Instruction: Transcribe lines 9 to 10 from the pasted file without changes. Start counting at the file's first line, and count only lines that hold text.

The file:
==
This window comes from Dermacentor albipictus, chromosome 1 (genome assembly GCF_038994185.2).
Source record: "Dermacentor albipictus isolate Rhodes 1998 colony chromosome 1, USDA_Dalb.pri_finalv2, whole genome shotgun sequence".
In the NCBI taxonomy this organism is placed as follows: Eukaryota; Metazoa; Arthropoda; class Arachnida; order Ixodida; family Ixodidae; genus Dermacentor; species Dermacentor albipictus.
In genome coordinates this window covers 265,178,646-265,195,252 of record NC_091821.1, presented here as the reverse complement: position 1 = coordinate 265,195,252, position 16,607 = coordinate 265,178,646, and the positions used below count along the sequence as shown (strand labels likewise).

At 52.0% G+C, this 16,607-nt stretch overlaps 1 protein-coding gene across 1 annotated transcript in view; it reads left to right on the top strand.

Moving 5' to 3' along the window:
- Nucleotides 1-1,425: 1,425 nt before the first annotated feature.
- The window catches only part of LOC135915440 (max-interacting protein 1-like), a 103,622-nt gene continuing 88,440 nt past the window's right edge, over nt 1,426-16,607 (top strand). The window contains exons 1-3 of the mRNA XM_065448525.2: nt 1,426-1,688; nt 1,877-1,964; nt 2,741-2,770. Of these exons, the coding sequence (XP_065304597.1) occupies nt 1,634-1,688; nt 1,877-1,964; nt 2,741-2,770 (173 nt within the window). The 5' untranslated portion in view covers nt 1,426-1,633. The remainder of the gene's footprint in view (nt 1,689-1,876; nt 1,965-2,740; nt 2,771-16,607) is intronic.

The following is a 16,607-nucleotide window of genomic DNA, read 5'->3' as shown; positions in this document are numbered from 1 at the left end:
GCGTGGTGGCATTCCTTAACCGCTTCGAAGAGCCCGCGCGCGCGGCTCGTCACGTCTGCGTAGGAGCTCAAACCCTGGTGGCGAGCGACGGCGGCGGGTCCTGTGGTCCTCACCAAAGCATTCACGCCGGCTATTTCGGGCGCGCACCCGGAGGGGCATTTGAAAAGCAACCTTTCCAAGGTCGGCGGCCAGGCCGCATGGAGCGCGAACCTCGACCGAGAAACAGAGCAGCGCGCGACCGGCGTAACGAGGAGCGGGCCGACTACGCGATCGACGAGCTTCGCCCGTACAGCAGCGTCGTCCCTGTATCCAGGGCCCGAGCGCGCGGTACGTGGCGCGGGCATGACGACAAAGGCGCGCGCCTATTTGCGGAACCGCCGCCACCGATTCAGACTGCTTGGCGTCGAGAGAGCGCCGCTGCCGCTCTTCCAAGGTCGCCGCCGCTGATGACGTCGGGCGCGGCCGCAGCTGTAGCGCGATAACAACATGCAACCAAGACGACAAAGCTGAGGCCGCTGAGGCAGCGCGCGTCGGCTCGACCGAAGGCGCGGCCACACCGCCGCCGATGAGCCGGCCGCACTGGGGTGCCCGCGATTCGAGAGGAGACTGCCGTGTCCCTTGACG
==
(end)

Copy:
The following is a 16,607-nucleotide window of genomic DNA, read 5'->3' as shown; positions in this document are numbered from 1 at the left end:
GCGTGGTGGCATTCCTTAACCGCTTCGAAGAGCCCGCGCGCGCGGCTCGTCACGTCTGCGTAGGAGCTCAAACCCTGGTGGCGAGCGACGGCGGCGGGTCCTGTGGTCCTCACCAAAGCATTCACGCCGGCTATTTCGGGCGCGCACCCGGAGGGGCATTTGAAAAGCAACCTTTCCAAGGTCGGCGGCCAGGCCGCATGGAGCGCGAACCTCGACCGAGAAACAGAGCAGCGCGCGACCGGCGTAACGAGGAGCGGGCCGACTACGCGATCGACGAGCTTCGCCCGTACAGCAGCGTCGTCCCTGTATCCAGGGCCCGAGCGCGCGGTACGTGGCGCGGGCATGACGACAAAGGCGCGCGCCTATTTGCGGAACCGCCGCCACCGATTCAGACTGCTTGGCGTCGAGAGAGCGCCGCTGCCGCTCTTCCAAGGTCGCCGCCGCTGATGACGTCGGGCGCGGCCGCAGCTGTAGCGCGATAACAACATGCAACCAAGACGACAAAGCTGAGGCCGCTGAGGCAGCGCGCGTCGGCTCGACCGAAGGCGCGGCCACACCGCCGCCGATGAGCCGGCCGCACTGGGGTGCCCGCGATTCGAGAGGAGACTGCCGTGTCCCTTGACG